Documents provided by the Nigerian National Petroleum Corporation (NNPC) to the Federation Account Allocation Committee (FAAC) revealed that the Nigerian government may have been unable to fund its highest priority projects in the oil and gas industry to the tune of $1.54 trillion.
The gap occurred between January and June this year in the paper sub-headlined “Statement of Joint Venture, JV, Cost Recovery and Government Priority Projects for June 2021”.
A system through which a partner to an oil and gas project recovers its capital and operating costs by collecting a proportion of output and marketing the proceeds as ‘cost recovery oil’ is referred to as cost recovery.
Instead of having a $3.21 trillion obligation to finance the calendar year of 2021, the statistics indicated that the entire dollar equivalent obligation was $846 million as of June, resulting in a shortfall of $1.545 billion.
On the basis of information published by THISDAY, it appears that $196.1 million was disbursed in January, while $168.5 million was disbursed in February, while just $128.101 million was made available in March for funding projects.
Another way to look at this is that the funding released for the projects in April came to $167.2 million, while the May funding was $172 million, and in June the funding was a meager $14.2 million.
Budget-sponsored projects in the Nigeria National Petroleum Corporation’s plan include a number of domestic gas development initiatives, the country’s frontier exploration, renewable energy, and the pipeline between Nigeria and Morocco.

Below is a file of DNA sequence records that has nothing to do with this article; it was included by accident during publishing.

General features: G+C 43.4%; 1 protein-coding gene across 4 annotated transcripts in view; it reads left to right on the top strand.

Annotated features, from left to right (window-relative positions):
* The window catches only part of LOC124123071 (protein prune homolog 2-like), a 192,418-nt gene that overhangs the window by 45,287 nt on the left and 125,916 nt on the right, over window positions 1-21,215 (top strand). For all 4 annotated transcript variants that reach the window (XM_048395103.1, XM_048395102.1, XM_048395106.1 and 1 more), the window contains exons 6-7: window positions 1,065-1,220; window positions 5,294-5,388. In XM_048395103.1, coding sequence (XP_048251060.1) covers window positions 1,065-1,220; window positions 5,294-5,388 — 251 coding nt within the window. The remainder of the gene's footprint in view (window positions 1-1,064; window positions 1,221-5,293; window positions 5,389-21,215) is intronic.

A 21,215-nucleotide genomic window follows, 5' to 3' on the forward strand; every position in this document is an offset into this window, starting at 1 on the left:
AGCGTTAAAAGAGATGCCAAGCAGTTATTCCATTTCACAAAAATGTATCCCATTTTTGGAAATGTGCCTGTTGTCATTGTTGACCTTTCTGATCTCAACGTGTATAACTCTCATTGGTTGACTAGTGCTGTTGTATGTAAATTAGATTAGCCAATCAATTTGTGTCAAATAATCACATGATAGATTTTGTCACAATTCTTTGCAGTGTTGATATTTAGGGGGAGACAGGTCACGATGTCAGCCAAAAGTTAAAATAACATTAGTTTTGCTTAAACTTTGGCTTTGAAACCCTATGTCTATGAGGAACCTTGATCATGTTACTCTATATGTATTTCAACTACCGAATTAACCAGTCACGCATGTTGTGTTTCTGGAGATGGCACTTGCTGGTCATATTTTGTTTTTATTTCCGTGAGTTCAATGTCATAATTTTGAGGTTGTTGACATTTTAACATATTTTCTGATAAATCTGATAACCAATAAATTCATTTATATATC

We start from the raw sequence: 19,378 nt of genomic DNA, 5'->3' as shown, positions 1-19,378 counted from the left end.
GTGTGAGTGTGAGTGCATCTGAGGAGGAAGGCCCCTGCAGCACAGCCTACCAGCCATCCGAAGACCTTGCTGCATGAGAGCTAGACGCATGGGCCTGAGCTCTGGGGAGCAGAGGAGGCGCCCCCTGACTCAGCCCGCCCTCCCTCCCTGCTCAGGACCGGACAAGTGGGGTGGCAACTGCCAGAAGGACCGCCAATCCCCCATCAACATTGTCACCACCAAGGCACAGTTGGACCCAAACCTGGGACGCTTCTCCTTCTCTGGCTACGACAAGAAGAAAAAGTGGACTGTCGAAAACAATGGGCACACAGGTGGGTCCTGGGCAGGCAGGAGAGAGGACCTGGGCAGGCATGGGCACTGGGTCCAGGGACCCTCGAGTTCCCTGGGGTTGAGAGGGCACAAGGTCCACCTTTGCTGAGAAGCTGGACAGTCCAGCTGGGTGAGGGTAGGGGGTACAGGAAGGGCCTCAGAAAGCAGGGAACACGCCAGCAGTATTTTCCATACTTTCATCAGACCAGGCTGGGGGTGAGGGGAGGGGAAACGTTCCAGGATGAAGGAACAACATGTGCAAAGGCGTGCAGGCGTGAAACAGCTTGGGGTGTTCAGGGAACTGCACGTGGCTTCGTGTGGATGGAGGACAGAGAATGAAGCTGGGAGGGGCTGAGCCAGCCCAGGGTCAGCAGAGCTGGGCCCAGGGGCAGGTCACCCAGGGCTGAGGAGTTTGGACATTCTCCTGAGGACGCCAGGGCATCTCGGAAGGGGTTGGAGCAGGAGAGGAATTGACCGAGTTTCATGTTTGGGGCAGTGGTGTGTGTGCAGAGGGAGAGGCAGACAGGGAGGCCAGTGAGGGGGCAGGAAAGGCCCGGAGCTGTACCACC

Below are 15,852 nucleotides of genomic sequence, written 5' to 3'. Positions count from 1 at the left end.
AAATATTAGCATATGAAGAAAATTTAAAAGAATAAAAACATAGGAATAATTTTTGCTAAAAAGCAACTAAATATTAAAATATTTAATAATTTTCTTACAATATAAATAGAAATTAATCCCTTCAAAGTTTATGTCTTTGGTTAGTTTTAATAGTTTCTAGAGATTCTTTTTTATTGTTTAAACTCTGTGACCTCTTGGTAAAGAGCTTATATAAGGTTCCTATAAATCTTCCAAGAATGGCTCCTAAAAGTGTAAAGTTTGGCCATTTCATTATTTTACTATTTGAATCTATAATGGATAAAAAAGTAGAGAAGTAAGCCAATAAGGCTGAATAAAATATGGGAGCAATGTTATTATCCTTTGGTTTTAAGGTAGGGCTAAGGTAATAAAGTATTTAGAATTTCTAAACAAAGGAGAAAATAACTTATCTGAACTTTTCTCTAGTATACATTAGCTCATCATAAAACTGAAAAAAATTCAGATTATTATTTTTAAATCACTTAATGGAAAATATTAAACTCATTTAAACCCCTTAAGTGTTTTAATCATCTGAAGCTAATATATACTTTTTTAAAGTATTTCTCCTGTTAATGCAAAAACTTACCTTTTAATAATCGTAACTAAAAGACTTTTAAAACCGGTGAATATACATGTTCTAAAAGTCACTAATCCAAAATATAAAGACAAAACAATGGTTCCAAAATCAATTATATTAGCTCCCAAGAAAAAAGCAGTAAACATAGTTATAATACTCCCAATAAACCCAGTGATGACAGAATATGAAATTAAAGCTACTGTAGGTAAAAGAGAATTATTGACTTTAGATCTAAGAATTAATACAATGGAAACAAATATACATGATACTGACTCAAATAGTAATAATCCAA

Other than these major facilities, we have completed or are in the process of upgrading or refurbishing the following facilities: the Gbaramatu IPP/Excravos environs power plant, Delta IV launchpad upgrade, Oben metering, Sapele metering station, Ajaokuta metering station, and the construction of Egbin 500mmscfd gas facility.
In addition, there are projects like the expansion of the OB3 pipeline, the West Niger Delta construction, the Asa north Ohaji supply lines, and the LNG expansion, which is also the development of the Excravos/Lagos pipeline, among others.
In January, the NNPC revealed a deficit of $259.6 million; in February, it was $283 million; in March, it was $228 million; in April, it was $296 million; in May, it was $148 million; and, in June, that amount increased to $333.7 million.
On top of all these other challenges that befall the national oil corporation, one that it is currently shouldering is that of subsidy, which has placed strain on its financial commitments in the federation account.
Mele Kyari, managing director of the NNPC Group, admitted that the government was subsidizing fuel costs for around N120 billion per month at the time.
Nigerians will have to pay the real cost for the petrol sooner or later since the NNPC can no longer afford to bear the burden.
As of today, NNPC is the only entity that imports gasoline. Today, we are selling our products at market pricing, and we are importing them at N162 per litre. For all practical purposes, the price might have been anything between N211 and roughly N234 per litre given the current market conditions. Therefore, someone is paying for the true cost of the petrol we use. As I am speaking to you now, the load is still being held on the books of the NNPC.
While noting in June that the NNPC was paying subsidy on over 103 million litres of petrol daily, including the one smuggled through the borders because of the low cost of Nigeria’s fuel, he said that the NNPC was subsidizing fuel supply to over 103 million litres per day, including smuggled fuel due to the relatively low cost of Nigeria’s fuel compared to that of neighboring countries